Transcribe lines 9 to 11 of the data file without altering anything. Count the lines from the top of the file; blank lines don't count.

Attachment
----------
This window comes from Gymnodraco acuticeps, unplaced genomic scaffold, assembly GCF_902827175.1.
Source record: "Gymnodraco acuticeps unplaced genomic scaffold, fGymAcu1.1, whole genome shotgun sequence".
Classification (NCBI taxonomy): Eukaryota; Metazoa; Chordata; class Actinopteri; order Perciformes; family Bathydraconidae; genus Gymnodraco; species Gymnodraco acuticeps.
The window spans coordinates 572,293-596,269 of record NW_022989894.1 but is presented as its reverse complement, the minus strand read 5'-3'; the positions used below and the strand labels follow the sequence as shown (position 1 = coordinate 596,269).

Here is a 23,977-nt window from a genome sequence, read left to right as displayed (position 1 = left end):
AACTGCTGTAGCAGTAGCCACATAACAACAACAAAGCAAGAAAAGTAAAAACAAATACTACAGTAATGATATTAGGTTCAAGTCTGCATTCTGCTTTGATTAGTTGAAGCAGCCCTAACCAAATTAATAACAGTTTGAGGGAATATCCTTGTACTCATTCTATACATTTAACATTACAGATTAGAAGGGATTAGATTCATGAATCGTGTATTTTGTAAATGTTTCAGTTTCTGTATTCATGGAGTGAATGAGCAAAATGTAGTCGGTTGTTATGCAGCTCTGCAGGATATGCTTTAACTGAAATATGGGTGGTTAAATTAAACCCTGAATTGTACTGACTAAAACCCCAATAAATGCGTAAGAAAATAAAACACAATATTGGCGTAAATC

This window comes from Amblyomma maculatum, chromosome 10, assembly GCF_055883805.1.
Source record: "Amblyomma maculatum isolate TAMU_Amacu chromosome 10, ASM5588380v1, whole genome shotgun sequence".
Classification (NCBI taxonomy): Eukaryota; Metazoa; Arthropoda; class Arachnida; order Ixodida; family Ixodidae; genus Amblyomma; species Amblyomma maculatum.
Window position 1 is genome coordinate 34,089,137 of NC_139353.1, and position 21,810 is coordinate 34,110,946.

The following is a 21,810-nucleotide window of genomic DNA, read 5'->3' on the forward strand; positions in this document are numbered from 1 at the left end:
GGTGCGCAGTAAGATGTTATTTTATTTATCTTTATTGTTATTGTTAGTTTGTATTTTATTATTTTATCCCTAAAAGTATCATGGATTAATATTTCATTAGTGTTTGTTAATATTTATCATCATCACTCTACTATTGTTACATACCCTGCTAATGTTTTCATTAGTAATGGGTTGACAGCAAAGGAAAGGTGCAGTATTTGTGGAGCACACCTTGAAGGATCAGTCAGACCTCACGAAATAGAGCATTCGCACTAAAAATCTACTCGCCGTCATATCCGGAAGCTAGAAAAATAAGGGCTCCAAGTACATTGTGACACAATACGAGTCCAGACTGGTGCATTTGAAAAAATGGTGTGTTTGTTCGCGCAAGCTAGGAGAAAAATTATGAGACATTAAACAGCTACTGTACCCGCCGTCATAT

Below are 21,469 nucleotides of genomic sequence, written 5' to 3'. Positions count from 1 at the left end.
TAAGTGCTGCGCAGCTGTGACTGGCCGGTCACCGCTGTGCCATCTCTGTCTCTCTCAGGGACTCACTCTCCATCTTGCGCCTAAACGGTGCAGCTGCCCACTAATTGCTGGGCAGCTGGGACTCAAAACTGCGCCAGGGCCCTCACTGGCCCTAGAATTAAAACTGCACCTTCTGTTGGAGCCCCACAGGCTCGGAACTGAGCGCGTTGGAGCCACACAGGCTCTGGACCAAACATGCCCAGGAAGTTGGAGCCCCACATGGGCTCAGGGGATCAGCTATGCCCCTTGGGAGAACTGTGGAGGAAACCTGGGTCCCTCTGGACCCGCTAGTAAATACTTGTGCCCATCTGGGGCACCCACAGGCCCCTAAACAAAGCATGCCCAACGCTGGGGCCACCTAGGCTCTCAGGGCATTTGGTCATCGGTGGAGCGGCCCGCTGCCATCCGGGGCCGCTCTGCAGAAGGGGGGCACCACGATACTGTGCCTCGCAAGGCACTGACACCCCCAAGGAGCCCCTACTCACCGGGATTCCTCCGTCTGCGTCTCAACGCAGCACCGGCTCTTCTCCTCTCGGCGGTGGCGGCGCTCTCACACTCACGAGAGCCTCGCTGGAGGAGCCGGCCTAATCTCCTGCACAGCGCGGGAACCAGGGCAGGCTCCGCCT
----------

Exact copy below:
Classification (NCBI taxonomy): Eukaryota; Metazoa; Arthropoda; class Arachnida; order Ixodida; family Ixodidae; genus Amblyomma; species Amblyomma maculatum.
Window position 1 is genome coordinate 34,089,137 of NC_139353.1, and position 21,810 is coordinate 34,110,946.

The following is a 21,810-nucleotide window of genomic DNA, read 5'->3' on the forward strand; positions in this document are numbered from 1 at the left end: